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Melissa St. Hilaire, a new professor of computer and data sciences at Merrimack, studies the impact insufficient sleep and circadian disruption has on health, safety and performance.
This past November, four Merrimack students went on a whirlwind four-day tour of Tunisia and Rome to promote service learning and the teachings of Saint Augustine.
The trip was organized by ATLAS, a Tunisian non-government organization focused on promoting self-sustained development in the country. Joseph Kelley, professor of religious and theological studies at Merrimack and one of the faculty members on the trip, previously participated in the organization’s Augustinian Days in Carthage, an academic forum for contemporary studies in the thought of Saint Augustine.
Then, in November, ATLAS invited Merrimack to discuss the Austin Scholars program at the University of Carthage and L’Institut Supérieur des Langues de Tunis. The universities hope to supplement their in-class education with off-campus community service projects in the near future just as Austin Scholars do at Merrimack.
“They are aware of our emphasis on being a contemporary Catholic college, as outlined in the Agenda for the Future, and of our long tradition of interfaith dialogue,” Kelley explained.
Out of the College’s current 300 Austin Scholars, Kelley chose four to present along with him – Matthew Cavoli ’23, Max Beland ’24, Maira McCarthy ’24 and Itzel Guzman ’24.
“I accepted the invitation to the trip because I saw it as an opportunity to get out of my comfort zone and do something incredibly interesting that would help so many people,” said McCarthy. “I’ve never done something this impactful and wanted to use it as an opportunity for personal growth and to help others worldwide.”
The Merrimack students’ presentation was based around surveys taken by staff and students. Staff, for example, were asked if they believe service was a positive addition to the class and if they’ve seen their students grow from their service experiences. Students were asked about their previous service endeavors and how it may have helped them develop as young adults and future professionals.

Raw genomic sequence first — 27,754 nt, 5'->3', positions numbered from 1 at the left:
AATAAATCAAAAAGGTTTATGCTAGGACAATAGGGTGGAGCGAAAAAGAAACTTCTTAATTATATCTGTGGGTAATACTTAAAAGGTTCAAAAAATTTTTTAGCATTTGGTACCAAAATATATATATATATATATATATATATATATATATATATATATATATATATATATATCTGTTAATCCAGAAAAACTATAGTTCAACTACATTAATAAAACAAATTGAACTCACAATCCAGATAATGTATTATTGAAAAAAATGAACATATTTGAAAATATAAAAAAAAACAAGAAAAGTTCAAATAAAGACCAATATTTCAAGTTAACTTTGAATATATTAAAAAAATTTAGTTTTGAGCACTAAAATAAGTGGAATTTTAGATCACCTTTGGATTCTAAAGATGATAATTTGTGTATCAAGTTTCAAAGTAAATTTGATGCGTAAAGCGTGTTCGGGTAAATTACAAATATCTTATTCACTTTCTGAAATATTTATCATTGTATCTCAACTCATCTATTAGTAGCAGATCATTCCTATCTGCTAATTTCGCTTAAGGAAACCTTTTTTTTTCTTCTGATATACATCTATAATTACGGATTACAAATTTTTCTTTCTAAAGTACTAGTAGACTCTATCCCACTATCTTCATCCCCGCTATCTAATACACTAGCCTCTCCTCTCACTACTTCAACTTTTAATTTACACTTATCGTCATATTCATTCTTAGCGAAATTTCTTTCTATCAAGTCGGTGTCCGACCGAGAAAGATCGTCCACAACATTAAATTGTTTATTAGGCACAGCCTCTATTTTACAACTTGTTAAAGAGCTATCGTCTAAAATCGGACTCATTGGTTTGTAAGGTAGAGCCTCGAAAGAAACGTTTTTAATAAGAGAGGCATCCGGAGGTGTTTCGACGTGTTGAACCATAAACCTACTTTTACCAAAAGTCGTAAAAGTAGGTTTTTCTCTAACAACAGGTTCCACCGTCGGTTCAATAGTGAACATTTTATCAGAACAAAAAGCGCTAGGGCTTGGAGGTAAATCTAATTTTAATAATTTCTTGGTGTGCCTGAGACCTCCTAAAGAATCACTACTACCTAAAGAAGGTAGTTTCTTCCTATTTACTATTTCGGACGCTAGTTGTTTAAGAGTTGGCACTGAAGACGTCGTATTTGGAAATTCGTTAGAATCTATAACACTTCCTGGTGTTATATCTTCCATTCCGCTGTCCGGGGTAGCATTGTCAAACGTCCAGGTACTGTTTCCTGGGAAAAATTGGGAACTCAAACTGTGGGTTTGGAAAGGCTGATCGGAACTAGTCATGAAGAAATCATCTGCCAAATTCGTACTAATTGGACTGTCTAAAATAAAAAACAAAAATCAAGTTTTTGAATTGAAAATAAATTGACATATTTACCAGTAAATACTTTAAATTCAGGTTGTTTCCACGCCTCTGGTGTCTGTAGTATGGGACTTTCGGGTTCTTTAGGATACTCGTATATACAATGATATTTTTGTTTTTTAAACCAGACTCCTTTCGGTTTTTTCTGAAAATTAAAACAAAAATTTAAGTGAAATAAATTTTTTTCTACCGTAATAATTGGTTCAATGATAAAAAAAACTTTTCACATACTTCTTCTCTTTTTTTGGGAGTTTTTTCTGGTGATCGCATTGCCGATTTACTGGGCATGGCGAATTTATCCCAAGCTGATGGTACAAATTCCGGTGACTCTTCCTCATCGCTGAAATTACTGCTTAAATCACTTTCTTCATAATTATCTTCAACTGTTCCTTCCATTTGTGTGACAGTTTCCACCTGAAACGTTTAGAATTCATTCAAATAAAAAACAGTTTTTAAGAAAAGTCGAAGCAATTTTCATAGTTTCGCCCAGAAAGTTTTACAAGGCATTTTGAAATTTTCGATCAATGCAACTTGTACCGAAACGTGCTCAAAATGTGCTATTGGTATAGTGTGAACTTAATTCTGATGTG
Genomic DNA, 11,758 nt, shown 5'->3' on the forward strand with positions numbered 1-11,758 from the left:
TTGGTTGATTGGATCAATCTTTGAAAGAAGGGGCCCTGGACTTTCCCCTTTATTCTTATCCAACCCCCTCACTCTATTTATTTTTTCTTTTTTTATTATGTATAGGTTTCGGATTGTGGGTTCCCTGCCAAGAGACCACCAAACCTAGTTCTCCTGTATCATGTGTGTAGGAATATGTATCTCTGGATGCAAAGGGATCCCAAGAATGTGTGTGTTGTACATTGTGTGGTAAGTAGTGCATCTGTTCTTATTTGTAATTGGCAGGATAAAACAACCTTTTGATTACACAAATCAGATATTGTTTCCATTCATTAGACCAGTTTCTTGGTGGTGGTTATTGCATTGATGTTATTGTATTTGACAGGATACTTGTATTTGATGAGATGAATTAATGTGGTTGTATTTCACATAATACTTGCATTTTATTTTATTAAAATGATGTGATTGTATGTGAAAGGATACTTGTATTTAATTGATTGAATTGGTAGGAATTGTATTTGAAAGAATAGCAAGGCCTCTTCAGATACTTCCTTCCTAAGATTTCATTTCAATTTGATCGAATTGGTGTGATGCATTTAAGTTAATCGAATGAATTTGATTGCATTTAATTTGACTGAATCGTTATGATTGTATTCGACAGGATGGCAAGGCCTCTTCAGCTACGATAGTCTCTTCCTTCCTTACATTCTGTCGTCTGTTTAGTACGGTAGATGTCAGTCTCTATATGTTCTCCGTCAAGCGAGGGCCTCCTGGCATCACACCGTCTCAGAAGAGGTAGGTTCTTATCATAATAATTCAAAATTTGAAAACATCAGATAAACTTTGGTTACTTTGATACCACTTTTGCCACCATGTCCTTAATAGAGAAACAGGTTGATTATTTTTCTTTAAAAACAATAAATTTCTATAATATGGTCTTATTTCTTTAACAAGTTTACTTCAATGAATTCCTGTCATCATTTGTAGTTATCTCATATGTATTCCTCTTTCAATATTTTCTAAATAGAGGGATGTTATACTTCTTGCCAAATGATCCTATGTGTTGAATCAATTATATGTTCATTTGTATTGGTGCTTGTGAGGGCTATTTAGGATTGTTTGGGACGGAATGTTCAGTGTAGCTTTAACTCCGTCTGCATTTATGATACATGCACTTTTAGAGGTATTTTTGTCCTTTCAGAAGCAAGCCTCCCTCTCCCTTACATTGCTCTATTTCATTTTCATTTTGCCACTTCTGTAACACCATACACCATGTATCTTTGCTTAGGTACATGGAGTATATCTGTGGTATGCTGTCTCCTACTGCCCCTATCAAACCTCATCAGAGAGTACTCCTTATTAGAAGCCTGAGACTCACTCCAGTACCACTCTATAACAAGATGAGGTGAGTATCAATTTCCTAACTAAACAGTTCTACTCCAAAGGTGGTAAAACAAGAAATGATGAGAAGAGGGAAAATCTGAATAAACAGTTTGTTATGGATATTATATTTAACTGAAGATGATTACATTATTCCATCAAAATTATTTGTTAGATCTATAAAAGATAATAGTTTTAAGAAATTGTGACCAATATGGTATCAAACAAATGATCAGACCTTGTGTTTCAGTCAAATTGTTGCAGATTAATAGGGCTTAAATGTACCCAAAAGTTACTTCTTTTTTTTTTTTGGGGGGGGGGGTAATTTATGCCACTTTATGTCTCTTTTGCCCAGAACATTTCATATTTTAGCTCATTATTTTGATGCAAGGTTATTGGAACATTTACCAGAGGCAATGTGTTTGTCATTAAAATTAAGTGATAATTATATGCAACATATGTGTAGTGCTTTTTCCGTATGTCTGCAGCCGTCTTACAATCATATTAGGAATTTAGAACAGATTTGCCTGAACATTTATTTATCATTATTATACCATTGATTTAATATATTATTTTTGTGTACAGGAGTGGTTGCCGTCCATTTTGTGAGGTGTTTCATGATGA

“Based on those questions we were able to use students’ quotes on their experience and present those to the students in Tunisia,” Guzman explained. “Finally, in our presentation we explain each of our experiences that we had with service.”
In turn, the Merrimack scholars received first-hand experience on cultures outside of the U.S.
Dr. Mahmoud Ben Romdhane, the president of sciences, letters and arts at Tunisian Academy, spoke with the Merrimack students about the current political landscape in Tunisia.
“While they are in a constitutional crisis, Dr. Romdhane believes civil society in the country is strong because of relatively high levels of literacy and education, close ties with Europe and Western countries, the strong position of women in their society and a practice of Islam that integrates moral values and ethics with a respect for diversity in society,” Kelley recalled.
Prior to arriving in Tunisia, the scholars spent two days in Rome to meet with Augustinian leaders in Vatican City. Guzman recalled a meeting with Bishop Luis Marín de San Martín O.S.A., undersecretary for the Synod of Bishops, who the students spoke with about the state of the church in young Americans’ lives.
“He told us how all young people have a place at the table and our presence is necessary in this conversation,” she said. “He doesn’t want young people to be spectators and instead wants us to be active participants. He wants us to know that they are changing things slowly but they are changing.”